Dorie's World Peace Cookies. That's such a misleading name. Seriously, I would end world peace for one of these things. Especially with my own addition - cacao nibs. This is my second time making these cookies, and I went strictly according to the recipe last time. They were amazing, but I actually wasn't a big fan of the melty bits of chocolate throughout. Not to mention that I didn't make them small enough so cutting the cookies was a little difficult.
But this variation - oh yes. I broke out another of my treasured baking ingredients - cacao nibs. I hadn't even opened them yet, I was waiting for just the right reason. I was torn between these and some of the delicious cookies that Alice Medrich's books have included, but since I own this book, the Korova cookies won out in the end.
The nibs added a crunchy, intensely chocolatey note to the cookies (because really, don't we all think that the cookies need more chocolate :-P ) Last time I made these, I couldn't even wait until they had cooled to dig in, so I only tried them still gooey and warm from the oven. These, I waited, and was rewarded. Once cool, they have a thin rim of flaky crunchiness that surrounds a gooey, chewy center peppered with crunchy cacao nibs and intermittent bursts of fleur du Sel. Three different textures goes a long way in adding to these already complex little cookies. Oddly enough, while I could eat a half a dozen of them right out of the oven, I couldn't eat more than one or two at a time once they were cool. It almost seemed like they were more intensely chocolatey and decadent once cool.
Oh, and thanks to my new ice cream maker, I'm already plotting on adding hunks of this cookie dough to a vanilla ice cream. Seriously, it just sounds YUM.
World Peace Cookies (from Dorie Greenspan's Baking: from my home to yours)
Makes about 36 cookies
Here's what Dorie had to say about the cookies:
When I included these in Paris Sweets, they were called Korova Cookies and they instantly won fans, among them my neighbor Richard Gold, who gave them their new name. Richard is convinced that a daily dose of Pierre's cookies is all that is needed to ensure planetary peace and happiness."
* 1 1/4 cups all-purpose flour
* 1/3 cup unsweetened cocoa powder
* 1/2 teaspoon baking soda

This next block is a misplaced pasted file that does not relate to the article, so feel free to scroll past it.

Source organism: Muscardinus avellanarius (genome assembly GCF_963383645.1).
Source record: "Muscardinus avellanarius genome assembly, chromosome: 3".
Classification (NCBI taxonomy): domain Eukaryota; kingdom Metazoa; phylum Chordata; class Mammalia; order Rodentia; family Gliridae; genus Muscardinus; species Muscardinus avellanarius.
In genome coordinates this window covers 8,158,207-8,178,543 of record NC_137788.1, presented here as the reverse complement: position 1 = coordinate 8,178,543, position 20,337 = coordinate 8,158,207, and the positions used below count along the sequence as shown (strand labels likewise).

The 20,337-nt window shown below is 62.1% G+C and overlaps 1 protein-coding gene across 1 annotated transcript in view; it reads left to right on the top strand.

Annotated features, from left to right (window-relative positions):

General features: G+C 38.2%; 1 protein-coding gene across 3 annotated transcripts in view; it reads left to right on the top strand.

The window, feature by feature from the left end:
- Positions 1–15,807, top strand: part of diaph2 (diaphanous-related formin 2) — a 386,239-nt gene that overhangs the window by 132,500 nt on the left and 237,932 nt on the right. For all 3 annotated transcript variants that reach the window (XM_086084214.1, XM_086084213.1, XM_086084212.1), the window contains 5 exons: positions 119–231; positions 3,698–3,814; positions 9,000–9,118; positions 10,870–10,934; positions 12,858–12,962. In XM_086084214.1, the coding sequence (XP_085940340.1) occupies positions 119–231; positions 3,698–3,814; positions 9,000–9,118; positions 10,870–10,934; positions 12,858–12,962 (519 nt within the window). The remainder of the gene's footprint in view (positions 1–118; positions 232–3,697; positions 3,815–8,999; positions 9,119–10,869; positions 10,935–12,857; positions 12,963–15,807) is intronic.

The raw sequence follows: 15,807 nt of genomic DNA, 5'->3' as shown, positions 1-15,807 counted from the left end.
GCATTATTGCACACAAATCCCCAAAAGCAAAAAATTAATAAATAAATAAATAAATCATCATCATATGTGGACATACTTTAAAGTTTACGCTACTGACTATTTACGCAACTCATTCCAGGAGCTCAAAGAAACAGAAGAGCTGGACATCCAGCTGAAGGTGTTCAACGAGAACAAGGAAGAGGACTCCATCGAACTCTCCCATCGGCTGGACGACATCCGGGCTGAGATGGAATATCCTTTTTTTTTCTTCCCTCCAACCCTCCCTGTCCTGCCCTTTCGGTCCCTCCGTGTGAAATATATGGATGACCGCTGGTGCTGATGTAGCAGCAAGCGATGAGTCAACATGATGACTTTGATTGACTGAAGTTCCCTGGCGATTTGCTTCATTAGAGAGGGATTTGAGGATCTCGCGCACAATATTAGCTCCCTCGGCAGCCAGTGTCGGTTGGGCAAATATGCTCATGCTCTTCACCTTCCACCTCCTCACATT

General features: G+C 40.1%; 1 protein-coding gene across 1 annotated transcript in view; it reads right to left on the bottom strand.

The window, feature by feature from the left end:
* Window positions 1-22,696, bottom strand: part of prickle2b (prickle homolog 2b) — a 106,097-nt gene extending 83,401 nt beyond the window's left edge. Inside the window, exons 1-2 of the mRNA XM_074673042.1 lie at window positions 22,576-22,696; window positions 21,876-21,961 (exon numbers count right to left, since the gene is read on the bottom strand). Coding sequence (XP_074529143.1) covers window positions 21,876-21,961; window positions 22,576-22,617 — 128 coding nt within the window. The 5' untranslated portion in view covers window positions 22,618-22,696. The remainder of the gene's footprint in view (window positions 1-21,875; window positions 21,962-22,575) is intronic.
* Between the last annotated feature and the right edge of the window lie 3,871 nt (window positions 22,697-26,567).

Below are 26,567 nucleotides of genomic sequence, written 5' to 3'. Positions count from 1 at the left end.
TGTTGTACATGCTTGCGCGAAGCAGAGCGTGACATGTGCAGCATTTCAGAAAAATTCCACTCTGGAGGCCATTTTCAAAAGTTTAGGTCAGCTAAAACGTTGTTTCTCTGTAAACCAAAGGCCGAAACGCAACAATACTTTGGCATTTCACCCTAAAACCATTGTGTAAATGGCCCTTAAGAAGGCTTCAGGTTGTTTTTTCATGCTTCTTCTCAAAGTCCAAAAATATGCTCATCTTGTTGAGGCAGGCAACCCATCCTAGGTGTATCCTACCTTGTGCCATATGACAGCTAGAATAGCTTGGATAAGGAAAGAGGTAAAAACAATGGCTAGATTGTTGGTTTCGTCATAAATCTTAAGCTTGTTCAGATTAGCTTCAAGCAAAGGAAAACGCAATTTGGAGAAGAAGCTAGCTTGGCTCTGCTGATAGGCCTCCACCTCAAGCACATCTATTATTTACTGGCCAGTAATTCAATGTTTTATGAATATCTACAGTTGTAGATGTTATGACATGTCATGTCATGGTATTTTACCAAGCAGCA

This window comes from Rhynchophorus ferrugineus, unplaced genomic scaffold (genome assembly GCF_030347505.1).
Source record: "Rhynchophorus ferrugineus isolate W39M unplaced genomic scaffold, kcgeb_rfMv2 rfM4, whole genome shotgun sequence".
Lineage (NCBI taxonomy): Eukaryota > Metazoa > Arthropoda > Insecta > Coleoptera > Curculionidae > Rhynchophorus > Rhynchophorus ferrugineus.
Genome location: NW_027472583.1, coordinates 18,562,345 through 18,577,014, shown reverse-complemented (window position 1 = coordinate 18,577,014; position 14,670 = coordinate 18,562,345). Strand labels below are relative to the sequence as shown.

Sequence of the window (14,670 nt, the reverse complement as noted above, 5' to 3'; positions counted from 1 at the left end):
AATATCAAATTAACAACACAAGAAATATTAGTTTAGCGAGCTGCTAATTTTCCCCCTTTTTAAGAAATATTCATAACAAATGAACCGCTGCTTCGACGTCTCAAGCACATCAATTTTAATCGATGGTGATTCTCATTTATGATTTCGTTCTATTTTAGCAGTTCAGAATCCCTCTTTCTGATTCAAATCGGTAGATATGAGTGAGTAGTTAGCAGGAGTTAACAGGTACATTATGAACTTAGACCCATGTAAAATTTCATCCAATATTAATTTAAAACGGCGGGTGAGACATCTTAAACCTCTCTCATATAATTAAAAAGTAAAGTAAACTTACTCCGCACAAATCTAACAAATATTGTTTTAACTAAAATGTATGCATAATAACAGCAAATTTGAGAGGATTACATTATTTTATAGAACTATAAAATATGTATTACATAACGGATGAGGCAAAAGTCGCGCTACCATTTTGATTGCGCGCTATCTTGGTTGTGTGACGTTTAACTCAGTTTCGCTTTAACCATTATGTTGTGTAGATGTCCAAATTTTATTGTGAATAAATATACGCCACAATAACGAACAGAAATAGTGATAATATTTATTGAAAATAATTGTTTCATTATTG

* 1 stick plus 3 tablespoons (11 tablespoons) unsalted butter, at room temperature
* 2/3 cup (packed) light brown sugar
* 1/4 cup sugar
* 1/2 teaspoon fleur de sel or 1/4 teaspoon fine sea salt
* 1 teaspoon pure vanilla extract
* 2 1/2 oz cacao nibs
1. Sift the flour, cocoa and baking soda together.
2. Working with a stand mixer, preferably fitted with a paddle attachment, or with a hand mixer in a large bowl, beat the butter on medium speed until soft and creamy. Add both sugars, the salt and vanilla extract and beat for 2 minutes more.
3. Turn off the mixer. Pour in the dry ingredients, drape a kitchen towel over the stand mixer to protect yourself and your kitchen from flying flour and pulse the mixer at low speed about 5 times, a second or two each time. Take a peek — if there is still a lot of flour on the surface of the dough, pulse a couple of times more; if not, remove the towel. Continuing at low speed, mix for about 30 seconds more, just until the flour disappears into the dough — for the best texture, work the dough as little as possible once the flour is added, and don't be concerned if the dough looks a little crumbly. Toss in the chocolate pieces and mix only to incorporate.
4. Turn the dough out onto a work surface, gather it together and divide it in half. Working with one half at a time, shape the dough into logs that are 1 1/2 inches in diameter. Wrap the logs in plastic wrap and refrigerate them for at least 3 hours. (The dough can be refrigerated for up to 3 days or frozen for up to 2 months. If you've frozen the dough, you needn't defrost it before baking — just slice the logs into cookies and bake the cookies 1 minute longer.)
Getting Ready to Bake:
5. Center a rack in the oven and preheat the oven to 325 degrees F. Line two baking sheets with parchment or silicone mats.
6. Using a sharp thin knife, slice the logs into rounds that are 1/2 inch thick. (The rounds are likely to crack as you're cutting them — don't be concerned, just squeeze the bits back onto each cookie.) Arrange the rounds on the baking sheets, leaving about 1 inch between them.
7. Bake the cookies one sheet at a time for 12 minutes — they won't look done, nor will they be firm, but that's just the way they should be. Transfer the baking sheet to a cooling rack and let the cookies rest until they are only just warm, at which point you can serve them or let them reach room temperature.